Brown University Prof. Banu Ozkazanc-Pan, who is also director of the Venture Capital Inclusion Lab, has for years studied the underfunding of women- and minority-led startups, trying to pinpoint the problems driving the disparity and figure out solutions.
So, when a mutual friend introduced her to Shila Nieves Burney, managing partner of the Atlanta-based Zane Venture Fund, which is dedicated to supporting the next generation of diverse entrepreneurs, the two had a lot to discuss.
Their conversations ultimately sparked a new partnership between Brown University and Zane’s new virtual education program aimed at university entrepreneurs, AccessU.
Brown is the first organization to partner with AccessU. The partnership will include a conference hosted by Brown called the FounderU Roadmap Forum, with the goal of better positioning diverse student entrepreneurs for success.
“It’s an entrepreneurial support program intended to supplement any existing university entrepreneur program,” Ozkazanc-Pan told Rhode Island Inno, adding that she hopes the conference will become an annual event. “But the design of it is to provide access to information and capital to diverse student founders, so there is a real intentionality around focal student founders that would be benefiting from it.”
The goal of Zane’s AccessU program is to eventually help university entrepreneurs from all over the country build and grow impactful ventures by providing access to experts that can guide them, as well as events that provide education.
Zane will also put the best teams it finds with an interesting idea or proof of concept through a 12-week pre-capital program to prepare them for fundraising. Ozkazanc-Pan said there could also be a university business plan competition.
A Virtual Forum for Student Entrepreneurs, hosted by Brown, will be held virtually in late November.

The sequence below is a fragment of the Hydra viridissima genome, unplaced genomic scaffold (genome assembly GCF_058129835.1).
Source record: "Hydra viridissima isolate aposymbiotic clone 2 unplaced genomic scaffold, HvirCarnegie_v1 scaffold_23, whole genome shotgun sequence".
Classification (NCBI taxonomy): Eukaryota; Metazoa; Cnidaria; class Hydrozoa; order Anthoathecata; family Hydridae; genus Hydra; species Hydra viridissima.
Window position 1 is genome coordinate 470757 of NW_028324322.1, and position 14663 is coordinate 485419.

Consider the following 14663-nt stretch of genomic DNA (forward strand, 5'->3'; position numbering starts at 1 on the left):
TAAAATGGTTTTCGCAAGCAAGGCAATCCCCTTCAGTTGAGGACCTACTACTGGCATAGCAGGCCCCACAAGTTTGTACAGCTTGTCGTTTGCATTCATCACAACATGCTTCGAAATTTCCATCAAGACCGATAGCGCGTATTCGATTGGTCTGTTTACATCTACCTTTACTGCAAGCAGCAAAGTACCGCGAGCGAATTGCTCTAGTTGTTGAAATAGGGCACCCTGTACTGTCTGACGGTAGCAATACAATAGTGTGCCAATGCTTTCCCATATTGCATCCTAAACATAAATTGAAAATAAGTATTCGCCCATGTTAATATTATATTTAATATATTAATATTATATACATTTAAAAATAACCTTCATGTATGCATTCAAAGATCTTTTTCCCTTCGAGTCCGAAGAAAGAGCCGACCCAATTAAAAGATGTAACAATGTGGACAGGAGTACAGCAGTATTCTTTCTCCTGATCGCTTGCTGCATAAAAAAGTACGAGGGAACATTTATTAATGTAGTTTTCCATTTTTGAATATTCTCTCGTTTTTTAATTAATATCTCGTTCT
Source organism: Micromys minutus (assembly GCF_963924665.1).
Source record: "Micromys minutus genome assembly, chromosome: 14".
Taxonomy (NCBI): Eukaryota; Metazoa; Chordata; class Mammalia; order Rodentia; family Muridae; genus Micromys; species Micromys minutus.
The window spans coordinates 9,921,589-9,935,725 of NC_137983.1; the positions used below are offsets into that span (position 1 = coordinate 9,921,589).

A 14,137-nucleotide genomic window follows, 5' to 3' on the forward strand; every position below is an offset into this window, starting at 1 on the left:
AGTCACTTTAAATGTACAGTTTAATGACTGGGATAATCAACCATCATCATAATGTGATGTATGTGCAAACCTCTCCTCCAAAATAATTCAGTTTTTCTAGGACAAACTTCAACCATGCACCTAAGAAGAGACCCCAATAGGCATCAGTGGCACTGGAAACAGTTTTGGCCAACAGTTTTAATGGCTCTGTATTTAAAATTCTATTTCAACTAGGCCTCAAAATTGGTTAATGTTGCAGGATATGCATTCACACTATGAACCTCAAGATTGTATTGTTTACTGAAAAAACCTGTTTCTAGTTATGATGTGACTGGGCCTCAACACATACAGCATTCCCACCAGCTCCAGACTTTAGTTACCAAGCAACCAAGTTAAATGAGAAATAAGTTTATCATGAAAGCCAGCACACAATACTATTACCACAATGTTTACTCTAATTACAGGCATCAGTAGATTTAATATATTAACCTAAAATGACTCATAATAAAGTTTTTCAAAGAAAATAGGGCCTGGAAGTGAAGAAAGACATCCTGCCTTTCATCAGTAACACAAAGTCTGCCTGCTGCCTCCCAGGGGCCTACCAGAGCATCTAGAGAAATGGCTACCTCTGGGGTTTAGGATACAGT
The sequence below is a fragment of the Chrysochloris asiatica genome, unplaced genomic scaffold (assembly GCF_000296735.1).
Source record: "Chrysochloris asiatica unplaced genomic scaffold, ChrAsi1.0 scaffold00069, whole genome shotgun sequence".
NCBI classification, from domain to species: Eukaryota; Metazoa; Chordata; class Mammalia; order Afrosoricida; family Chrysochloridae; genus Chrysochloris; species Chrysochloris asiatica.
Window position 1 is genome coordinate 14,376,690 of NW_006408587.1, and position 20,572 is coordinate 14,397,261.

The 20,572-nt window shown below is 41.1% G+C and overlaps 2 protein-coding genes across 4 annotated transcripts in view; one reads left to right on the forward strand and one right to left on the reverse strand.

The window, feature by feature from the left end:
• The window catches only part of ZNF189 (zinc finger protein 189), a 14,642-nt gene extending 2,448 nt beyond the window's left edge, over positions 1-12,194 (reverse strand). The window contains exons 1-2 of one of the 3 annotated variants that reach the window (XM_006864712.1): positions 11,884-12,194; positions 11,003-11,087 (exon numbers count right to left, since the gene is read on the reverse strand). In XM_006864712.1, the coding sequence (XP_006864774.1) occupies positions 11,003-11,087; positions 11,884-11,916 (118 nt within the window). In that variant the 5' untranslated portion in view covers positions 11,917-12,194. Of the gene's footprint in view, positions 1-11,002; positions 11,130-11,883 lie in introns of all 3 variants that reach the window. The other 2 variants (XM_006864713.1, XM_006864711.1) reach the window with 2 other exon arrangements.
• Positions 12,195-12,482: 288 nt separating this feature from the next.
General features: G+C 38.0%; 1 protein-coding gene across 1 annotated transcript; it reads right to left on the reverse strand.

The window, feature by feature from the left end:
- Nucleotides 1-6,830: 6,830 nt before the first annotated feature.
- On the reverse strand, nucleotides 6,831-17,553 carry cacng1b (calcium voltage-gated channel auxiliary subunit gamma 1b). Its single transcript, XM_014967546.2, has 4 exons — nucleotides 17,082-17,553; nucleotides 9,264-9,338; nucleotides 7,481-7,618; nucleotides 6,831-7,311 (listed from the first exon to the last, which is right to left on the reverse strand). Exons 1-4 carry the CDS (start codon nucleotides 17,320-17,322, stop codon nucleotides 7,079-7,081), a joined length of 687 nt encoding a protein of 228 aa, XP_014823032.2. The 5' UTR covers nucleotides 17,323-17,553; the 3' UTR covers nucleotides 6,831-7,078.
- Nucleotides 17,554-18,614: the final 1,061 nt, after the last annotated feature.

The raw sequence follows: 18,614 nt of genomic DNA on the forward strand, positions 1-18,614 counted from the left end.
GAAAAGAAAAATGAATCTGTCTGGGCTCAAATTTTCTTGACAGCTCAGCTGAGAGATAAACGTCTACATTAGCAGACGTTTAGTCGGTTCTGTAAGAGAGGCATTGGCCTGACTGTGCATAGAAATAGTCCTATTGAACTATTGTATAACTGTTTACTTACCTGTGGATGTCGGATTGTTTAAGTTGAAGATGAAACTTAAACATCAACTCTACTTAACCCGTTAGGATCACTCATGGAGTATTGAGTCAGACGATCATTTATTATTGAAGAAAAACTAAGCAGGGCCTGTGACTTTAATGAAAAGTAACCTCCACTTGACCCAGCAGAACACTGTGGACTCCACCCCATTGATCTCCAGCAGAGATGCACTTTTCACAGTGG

Ozkazanc-Pan said it will include industry leaders and university partners, and it will be targeted at helping university students build their investor network and learn about different trends in the entrepreneurial community. The forum will feature a panel of student entrepreneurs and a panel discussion with student-led venture funds.
Ozkazanc-Pan said she hopes the new partnership with Zane and AccessU can serve as one potential way to combat multiple problems that have built up and gone unsolved, leading to the underfunding of women- and minority-led entrepreneurs.
These problems, according to Ozkazanc-Pan, include a lack of identity. Women and minorities need to see more successful entrepreneurs that look like them. Identifying as an entrepreneur and seeing role models can be influential in whether that group of entrepreneurs feels a sense of belonging, she said.
The second problem Ozkazanc-Pan has encountered centers around interactions and networks, making sure women and minority entrepreneurs have access to the people and information that can steer them in the right direction.
The last factor is institutional. It’s driven by the ways in which economic policies, political systems and cultural norms support entrepreneurship for particular kinds of people.
“Those three factors in tandem come together and create a terrible perfect storm where fixing one without addressing the other two doesn’t really help,” said Ozkazanc-Pan. “So you have to look at all three and figure out which ones you have an opportunity to intervene.”